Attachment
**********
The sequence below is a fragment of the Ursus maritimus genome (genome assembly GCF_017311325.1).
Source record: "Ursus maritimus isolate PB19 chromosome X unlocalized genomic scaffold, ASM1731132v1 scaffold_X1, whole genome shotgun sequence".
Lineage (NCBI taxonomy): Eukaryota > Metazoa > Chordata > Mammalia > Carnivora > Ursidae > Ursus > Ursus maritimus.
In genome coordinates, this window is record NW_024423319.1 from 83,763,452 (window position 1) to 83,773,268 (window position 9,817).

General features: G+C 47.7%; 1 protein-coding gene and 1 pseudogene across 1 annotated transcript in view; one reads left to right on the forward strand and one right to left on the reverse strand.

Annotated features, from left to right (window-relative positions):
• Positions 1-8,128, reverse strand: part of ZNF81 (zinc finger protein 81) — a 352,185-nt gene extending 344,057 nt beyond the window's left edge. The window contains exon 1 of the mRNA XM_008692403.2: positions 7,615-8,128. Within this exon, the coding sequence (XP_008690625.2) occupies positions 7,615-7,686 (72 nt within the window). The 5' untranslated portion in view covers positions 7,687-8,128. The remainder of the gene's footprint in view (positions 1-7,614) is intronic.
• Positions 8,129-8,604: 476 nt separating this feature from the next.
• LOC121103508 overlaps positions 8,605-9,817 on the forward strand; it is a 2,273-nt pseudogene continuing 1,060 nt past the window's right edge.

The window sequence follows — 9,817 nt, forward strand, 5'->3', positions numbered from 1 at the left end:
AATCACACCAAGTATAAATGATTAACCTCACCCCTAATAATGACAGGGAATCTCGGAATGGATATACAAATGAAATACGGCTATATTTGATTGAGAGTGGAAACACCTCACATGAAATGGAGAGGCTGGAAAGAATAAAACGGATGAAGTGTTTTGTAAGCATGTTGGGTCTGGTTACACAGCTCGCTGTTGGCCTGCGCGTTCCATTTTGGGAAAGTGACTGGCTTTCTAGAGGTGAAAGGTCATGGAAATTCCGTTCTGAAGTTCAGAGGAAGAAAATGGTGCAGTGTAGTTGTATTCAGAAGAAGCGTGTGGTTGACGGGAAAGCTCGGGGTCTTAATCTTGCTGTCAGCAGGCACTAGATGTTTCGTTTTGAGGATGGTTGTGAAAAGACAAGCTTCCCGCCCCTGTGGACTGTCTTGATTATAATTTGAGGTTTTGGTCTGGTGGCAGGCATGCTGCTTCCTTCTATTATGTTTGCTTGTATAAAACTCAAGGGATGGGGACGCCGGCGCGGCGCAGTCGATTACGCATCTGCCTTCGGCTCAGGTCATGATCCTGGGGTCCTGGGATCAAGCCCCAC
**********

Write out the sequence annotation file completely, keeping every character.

The sequence below is a fragment of the Ursus maritimus genome (genome assembly GCF_017311325.1).
Source record: "Ursus maritimus isolate PB19 chromosome X unlocalized genomic scaffold, ASM1731132v1 scaffold_X1, whole genome shotgun sequence".
Lineage (NCBI taxonomy): Eukaryota > Metazoa > Chordata > Mammalia > Carnivora > Ursidae > Ursus > Ursus maritimus.
In genome coordinates, this window is record NW_024423319.1 from 83,763,452 (window position 1) to 83,773,268 (window position 9,817).

General features: G+C 47.7%; 1 protein-coding gene and 1 pseudogene across 1 annotated transcript in view; one reads left to right on the forward strand and one right to left on the reverse strand.

Annotated features, from left to right (window-relative positions):
• Positions 1-8,128, reverse strand: part of ZNF81 (zinc finger protein 81) — a 352,185-nt gene extending 344,057 nt beyond the window's left edge. The window contains exon 1 of the mRNA XM_008692403.2: positions 7,615-8,128. Within this exon, the coding sequence (XP_008690625.2) occupies positions 7,615-7,686 (72 nt within the window). The 5' untranslated portion in view covers positions 7,687-8,128. The remainder of the gene's footprint in view (positions 1-7,614) is intronic.
• Positions 8,129-8,604: 476 nt separating this feature from the next.
• LOC121103508 overlaps positions 8,605-9,817 on the forward strand; it is a 2,273-nt pseudogene continuing 1,060 nt past the window's right edge.

The window sequence follows — 9,817 nt, forward strand, 5'->3', positions numbered from 1 at the left end:
AATCACACCAAGTATAAATGATTAACCTCACCCCTAATAATGACAGGGAATCTCGGAATGGATATACAAATGAAATACGGCTATATTTGATTGAGAGTGGAAACACCTCACATGAAATGGAGAGGCTGGAAAGAATAAAACGGATGAAGTGTTTTGTAAGCATGTTGGGTCTGGTTACACAGCTCGCTGTTGGCCTGCGCGTTCCATTTTGGGAAAGTGACTGGCTTTCTAGAGGTGAAAGGTCATGGAAATTCCGTTCTGAAGTTCAGAGGAAGAAAATGGTGCAGTGTAGTTGTATTCAGAAGAAGCGTGTGGTTGACGGGAAAGCTCGGGGTCTTAATCTTGCTGTCAGCAGGCACTAGATGTTTCGTTTTGAGGATGGTTGTGAAAAGACAAGCTTCCCGCCCCTGTGGACTGTCTTGATTATAATTTGAGGTTTTGGTCTGGTGGCAGGCATGCTGCTTCCTTCTATTATGTTTGCTTGTATAAAACTCAAGGGATGGGGACGCCGGCGCGGCGCAGTCGATTACGCATCTGCCTTCGGCTCAGGTCATGATCCTGGGGTCCTGGGATCAAGCCCCAC